Moldova does not see Immediate Threat but Prepares for the Worst
Moldova does not see an immediate threat of riots and violence to be transferred from the war in Ukraine, despite "provocations" by pro-Russian separatists in recent days. But authorities are preparing contingency plans for "pessimistic" scenarios, President Maia Sandu said on Wednesday.
She spoke at a press conference with Charles Michel, President of the European Council, in Chisinau, to express solidarity with the war front in Ukraine. Michel said the EU was considering additional military support for Moldova this year but gave no details.
Fears have risen over the past week that Moldova could be embroiled in the conflict in neighboring Ukraine after pro-Russian separatists in the breakaway and internationally unrecognized Transnistrian region reported a series of attacks and explosions there and blamed Kyiv.
Sandu and her pro-Western government blame the incidents on "pro-war" separatist factions. She also condemned the Russian general's comments that one of Moscow's military goals was to seize Ukrainian territory in order to contact separatists in Moldova.
Kyiv has accused Moscow of trying to drag Moldova into the war. The Kremlin has expressed "concern" over the situation in Moldova's separatist region, where Russia has deployed hundreds of soldiers to guard weapons depots since the former Soviet Union for 30 years.
Asked on Wednesday if she was worried about unrest in the coming days, Sandu said through an interpreter: "We do not see an immediate threat in the near future, but of course, we have contingency plans for such scenarios that are less optimistic or pessimistic.“ She reiterated her description of the incidents as "provocations" by the separatists and said Moldovan police were doing their best on the Dniester River to ensure stability.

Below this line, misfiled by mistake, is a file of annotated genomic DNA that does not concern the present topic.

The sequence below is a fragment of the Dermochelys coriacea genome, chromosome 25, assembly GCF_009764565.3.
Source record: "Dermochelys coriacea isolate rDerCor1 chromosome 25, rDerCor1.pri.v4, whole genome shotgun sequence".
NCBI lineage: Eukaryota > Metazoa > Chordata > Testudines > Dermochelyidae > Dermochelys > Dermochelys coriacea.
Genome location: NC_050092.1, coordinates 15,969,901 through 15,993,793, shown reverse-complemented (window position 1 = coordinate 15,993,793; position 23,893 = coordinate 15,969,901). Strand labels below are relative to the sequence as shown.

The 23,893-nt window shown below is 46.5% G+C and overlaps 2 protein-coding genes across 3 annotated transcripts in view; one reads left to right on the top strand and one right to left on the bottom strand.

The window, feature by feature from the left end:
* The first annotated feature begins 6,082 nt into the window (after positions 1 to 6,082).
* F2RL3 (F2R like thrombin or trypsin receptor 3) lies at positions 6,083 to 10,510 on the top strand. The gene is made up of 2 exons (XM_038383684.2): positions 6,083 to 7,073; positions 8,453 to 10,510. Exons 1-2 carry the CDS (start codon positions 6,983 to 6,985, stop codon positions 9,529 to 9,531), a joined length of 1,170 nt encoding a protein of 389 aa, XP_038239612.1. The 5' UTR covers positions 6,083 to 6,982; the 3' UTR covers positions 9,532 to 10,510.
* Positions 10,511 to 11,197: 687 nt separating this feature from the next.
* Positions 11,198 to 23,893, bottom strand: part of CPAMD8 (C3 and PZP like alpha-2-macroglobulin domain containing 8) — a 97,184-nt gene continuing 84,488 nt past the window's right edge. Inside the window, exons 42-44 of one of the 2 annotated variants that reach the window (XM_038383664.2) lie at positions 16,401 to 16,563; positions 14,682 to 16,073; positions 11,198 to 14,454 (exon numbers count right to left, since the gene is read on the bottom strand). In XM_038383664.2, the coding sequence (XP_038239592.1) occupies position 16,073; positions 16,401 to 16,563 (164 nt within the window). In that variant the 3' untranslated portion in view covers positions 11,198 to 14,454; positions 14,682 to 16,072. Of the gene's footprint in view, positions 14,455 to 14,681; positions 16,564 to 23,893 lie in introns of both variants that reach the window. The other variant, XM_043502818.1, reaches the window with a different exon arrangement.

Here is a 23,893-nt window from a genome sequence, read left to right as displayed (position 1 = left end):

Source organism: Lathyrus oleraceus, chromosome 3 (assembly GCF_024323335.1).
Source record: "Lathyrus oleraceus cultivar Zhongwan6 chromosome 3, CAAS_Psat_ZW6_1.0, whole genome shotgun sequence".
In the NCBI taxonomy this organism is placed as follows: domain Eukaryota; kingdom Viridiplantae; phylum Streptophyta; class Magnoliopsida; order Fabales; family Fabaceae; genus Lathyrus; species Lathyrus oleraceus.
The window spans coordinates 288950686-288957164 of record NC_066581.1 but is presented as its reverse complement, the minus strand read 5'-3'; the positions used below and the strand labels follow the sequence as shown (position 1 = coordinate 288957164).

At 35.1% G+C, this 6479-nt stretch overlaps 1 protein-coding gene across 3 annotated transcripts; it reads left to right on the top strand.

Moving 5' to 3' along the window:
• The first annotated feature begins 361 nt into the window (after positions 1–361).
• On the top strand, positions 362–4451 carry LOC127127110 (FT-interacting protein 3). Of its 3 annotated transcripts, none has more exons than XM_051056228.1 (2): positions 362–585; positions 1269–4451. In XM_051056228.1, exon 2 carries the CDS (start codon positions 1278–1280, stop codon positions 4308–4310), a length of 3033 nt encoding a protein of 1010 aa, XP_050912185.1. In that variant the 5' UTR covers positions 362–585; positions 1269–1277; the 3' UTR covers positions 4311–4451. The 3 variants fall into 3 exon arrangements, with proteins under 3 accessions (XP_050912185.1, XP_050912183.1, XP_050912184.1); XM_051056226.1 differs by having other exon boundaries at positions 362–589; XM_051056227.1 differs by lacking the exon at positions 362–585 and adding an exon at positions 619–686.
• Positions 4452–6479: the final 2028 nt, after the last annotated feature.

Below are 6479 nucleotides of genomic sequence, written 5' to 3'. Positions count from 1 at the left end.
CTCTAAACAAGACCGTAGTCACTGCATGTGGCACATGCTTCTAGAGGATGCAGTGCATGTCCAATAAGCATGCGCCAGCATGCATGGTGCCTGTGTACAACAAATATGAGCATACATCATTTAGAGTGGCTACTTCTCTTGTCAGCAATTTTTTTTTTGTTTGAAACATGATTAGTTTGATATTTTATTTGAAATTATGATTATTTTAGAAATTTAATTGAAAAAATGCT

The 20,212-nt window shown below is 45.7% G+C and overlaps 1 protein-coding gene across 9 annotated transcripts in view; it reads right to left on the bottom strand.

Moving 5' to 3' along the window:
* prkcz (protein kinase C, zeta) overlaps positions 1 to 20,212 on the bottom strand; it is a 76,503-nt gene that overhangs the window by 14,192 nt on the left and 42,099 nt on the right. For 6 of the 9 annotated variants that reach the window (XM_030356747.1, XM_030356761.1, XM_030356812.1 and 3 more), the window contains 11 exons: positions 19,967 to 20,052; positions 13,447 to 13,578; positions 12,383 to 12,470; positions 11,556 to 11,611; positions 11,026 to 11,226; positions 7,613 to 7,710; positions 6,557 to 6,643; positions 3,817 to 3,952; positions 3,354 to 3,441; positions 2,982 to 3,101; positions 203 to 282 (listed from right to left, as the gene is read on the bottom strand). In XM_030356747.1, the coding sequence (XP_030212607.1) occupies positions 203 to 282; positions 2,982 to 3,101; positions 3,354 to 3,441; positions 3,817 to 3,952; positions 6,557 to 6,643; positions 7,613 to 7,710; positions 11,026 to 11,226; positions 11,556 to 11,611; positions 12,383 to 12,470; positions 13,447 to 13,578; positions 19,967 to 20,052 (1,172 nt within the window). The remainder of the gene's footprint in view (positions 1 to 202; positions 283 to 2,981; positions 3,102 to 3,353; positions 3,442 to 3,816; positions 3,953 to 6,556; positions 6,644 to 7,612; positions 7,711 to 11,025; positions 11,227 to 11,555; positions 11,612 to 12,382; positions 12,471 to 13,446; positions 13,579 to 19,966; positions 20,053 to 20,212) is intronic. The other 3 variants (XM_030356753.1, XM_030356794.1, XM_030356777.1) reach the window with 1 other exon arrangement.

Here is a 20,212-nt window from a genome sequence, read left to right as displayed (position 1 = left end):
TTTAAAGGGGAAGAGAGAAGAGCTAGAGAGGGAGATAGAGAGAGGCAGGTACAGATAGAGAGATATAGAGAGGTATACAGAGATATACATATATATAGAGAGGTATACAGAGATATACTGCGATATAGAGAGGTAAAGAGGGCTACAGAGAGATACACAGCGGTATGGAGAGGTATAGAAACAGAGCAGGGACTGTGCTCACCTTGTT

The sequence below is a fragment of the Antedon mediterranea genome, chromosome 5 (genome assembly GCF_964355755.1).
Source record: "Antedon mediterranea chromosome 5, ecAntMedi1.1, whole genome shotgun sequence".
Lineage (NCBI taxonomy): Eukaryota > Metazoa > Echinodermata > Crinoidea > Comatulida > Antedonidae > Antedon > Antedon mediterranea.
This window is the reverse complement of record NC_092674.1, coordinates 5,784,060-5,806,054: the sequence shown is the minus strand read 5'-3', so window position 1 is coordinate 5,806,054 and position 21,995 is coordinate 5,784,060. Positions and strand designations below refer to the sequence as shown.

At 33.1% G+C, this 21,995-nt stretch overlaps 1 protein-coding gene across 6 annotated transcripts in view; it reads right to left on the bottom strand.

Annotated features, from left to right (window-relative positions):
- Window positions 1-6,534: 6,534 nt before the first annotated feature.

"We will help Moldova strengthen its stability," said Charles Michel. But he added: "We think it is important to avoid any escalation. It is not very intelligent to make provocative statements about the situation in Moldova."
The country of about 2.6 million people, located between Ukraine and Romania, has embarked on a decisive pro-Western political turn since Sandu took office in late 2020, defeating openly pro-Russian President Igor Dodon.
The country has an ethnic Romanian majority, but a large and influential Russian-speaking minority and close economic ties with Moscow. A brief war in the early 1990s led to the declaration of an independent separatist state in the Russian-speaking area along the Dniester River - a conflict that has remained frozen.
Sandu's government applied to join the EU on March 3rd this year, a week after Russia invaded Ukraine.
Russian television news has been banned in Moldova, and the orange-and-black "St. George's Ribbon" worn by supporters of the Russian invasion has been banned in recent weeks following a parliamentary vote boycotted by the pro-Russian opposition.
Charles Michel said the EU was working hard to assess Moldova's bid to join, although he described the procedure as "complicated".
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